Materials Science

Vanadium Dioxide Defies Our Understanding Of Physics In Very Useful Ways

There's a law in physics that says anything that's a good conductor of electricity will be an equally good conductor of heat. Well, sorry physics: researchers have discovered that a familiar material called vanadium dioxide can conduct electricity without conducting heat. And that's just the latest news about vanadium dioxide's mind-boggling abilities.

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Vanadium Dioxide Don't Care

Physical laws? Have fun with that. Vanadium dioxide (VO2) will be over here conducting electricity without conducting heat in brazen defiance of one of the most fundamental rules of conductors: the Wiedemann–Franz law. There are a few other materials that can conduct electricity better than they conduct heat, but they require such frigid temperatures to do it that they're pretty impractical. VO2, meanwhile, conducts electricity exclusively when it's above room temperature, while producing virtually no heat.

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How? Junqiao Wu, a researcher on the study that was published in the January 2017 issue of Science, explains: "For electrons, heat is a random motion. Normal metals transport heat efficiently because there are so many different possible microscopic configurations that the individual electrons can jump between. In contrast, the coordinated, marching-band-like motion of electrons in vanadium dioxide is detrimental to heat transfer as there are fewer configurations available for the electrons to hop randomly between." Even better, you can control how much electricity and heat VO2 conducts by mixing it with other materials. That means we might be able to make it into an insulator that only dissipates heat once the temperature gets to a certain point—a very handy thing for building engines, for instance.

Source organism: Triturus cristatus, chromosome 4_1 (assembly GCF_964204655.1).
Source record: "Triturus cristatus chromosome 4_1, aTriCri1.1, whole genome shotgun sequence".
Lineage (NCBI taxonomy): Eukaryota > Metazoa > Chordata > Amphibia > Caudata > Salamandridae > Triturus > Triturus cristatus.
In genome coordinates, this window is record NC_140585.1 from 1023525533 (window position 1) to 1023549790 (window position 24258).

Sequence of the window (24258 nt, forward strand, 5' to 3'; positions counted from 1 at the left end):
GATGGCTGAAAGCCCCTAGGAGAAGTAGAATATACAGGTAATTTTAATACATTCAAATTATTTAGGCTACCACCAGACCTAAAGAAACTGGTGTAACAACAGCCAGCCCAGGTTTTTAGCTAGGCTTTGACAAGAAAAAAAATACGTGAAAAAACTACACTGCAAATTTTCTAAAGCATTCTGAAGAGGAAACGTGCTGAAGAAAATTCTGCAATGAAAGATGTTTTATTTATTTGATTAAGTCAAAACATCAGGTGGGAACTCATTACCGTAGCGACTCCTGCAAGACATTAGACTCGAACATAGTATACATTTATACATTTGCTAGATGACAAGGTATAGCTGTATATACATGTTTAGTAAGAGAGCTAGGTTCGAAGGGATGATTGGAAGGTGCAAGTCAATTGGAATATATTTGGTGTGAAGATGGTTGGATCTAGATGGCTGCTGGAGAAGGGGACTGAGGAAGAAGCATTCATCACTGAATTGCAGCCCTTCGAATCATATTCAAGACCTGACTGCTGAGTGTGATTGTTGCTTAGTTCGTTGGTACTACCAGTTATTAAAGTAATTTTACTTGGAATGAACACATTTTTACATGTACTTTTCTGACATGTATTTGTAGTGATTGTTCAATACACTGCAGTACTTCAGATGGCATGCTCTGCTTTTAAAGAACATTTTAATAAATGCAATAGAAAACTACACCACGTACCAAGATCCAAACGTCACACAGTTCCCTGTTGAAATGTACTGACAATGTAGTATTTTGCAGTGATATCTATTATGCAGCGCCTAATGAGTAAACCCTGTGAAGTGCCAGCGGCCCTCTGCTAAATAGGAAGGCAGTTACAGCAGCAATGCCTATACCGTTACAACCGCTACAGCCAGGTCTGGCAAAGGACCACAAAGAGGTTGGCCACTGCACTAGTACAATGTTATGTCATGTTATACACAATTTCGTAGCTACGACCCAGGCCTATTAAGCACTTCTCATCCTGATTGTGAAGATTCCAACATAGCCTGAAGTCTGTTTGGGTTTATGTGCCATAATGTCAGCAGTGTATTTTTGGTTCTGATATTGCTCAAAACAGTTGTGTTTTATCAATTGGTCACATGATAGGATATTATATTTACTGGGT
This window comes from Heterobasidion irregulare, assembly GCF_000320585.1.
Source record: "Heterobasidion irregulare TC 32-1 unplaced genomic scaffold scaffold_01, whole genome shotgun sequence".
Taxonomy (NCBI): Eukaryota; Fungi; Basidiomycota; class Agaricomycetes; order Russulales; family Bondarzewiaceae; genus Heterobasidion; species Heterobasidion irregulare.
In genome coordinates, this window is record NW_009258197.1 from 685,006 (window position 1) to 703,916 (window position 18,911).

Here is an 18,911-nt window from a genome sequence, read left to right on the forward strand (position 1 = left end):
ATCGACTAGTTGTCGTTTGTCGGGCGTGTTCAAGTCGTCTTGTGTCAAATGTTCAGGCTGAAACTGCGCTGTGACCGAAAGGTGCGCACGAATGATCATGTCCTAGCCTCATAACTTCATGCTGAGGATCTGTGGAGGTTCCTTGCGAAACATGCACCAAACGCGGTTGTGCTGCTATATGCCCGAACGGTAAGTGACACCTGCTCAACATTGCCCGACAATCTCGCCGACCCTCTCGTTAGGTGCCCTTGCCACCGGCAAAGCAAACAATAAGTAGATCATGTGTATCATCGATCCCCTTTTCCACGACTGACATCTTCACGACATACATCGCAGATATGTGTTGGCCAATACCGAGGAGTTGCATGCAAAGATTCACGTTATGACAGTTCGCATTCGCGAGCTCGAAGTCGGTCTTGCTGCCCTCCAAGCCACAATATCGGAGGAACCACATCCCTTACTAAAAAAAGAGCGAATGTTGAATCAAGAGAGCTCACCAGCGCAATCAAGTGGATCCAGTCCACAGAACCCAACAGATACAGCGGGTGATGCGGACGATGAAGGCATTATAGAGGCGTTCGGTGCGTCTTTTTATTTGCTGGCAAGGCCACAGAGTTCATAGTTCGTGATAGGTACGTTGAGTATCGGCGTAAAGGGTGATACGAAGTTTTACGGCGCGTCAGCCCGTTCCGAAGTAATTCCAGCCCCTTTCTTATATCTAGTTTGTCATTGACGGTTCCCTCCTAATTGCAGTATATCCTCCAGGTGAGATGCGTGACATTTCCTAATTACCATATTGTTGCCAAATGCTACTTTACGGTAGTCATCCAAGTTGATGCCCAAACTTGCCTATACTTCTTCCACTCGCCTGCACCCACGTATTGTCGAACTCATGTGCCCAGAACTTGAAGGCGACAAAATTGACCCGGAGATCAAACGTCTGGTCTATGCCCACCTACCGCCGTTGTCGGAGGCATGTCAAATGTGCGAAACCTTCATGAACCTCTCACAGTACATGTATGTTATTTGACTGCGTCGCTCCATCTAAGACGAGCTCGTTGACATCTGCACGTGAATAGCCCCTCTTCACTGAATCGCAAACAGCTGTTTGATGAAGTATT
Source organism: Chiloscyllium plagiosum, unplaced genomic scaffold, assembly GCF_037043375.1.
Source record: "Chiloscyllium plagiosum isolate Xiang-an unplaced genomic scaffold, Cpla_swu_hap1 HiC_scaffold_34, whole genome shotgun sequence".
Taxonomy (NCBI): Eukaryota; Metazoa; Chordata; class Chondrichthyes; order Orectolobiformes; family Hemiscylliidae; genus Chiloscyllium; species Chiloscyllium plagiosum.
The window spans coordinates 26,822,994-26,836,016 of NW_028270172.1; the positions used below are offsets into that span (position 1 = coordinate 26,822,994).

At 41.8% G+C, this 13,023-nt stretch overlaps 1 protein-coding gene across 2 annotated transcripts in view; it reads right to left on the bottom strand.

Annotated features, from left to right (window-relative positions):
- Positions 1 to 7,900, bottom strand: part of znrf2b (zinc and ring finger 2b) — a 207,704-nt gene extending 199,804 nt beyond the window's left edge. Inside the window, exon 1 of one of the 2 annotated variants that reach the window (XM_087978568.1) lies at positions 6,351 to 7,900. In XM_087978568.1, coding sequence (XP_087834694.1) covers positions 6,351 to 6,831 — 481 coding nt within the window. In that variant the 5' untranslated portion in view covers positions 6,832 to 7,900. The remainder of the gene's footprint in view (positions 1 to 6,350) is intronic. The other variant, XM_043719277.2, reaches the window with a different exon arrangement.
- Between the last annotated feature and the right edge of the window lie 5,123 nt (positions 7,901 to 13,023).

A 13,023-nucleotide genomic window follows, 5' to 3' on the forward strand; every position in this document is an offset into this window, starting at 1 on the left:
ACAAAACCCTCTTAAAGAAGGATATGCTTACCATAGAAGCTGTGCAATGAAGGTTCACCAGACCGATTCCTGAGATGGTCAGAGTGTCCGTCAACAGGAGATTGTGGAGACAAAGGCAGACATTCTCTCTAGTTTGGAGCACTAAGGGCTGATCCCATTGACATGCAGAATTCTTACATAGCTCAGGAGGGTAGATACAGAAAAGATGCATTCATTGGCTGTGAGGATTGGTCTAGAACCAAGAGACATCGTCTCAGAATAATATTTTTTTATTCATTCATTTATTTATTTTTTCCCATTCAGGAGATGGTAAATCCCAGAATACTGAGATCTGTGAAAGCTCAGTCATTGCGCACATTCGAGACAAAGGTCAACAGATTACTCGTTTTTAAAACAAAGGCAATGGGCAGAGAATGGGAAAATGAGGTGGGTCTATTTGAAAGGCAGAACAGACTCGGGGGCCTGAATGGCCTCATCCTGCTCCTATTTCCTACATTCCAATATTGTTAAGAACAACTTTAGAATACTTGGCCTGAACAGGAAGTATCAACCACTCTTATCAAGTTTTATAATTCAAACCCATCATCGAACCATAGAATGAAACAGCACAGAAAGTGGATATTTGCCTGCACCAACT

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What Can't It Do?

If conductors are a little too technical for you, try this one on for size: transparent glass that keeps out the heat of the sun. Vanadium-dioxide based "smart glass" can block infrared light—what we know as heat—without blocking visible light. It all comes down to two strange qualities: VO2 becomes transparent at temperatures below 30ºC (86ºF) and reflects infrared light at temperatures higher than 60ºC (140ºF). In 2013, scientists found a way to trigger that infrared-light-reflecting power with a static voltage instead of raising the temperature, enabling the glass to block heat without turning opaque. Another plus: because it uses electricity to trigger the change, future windows could use a simple switch to control whether or not they let in heat. Vanadium dioxide is the hero the world needs.

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Written by Curiosity Staff February 15, 2017

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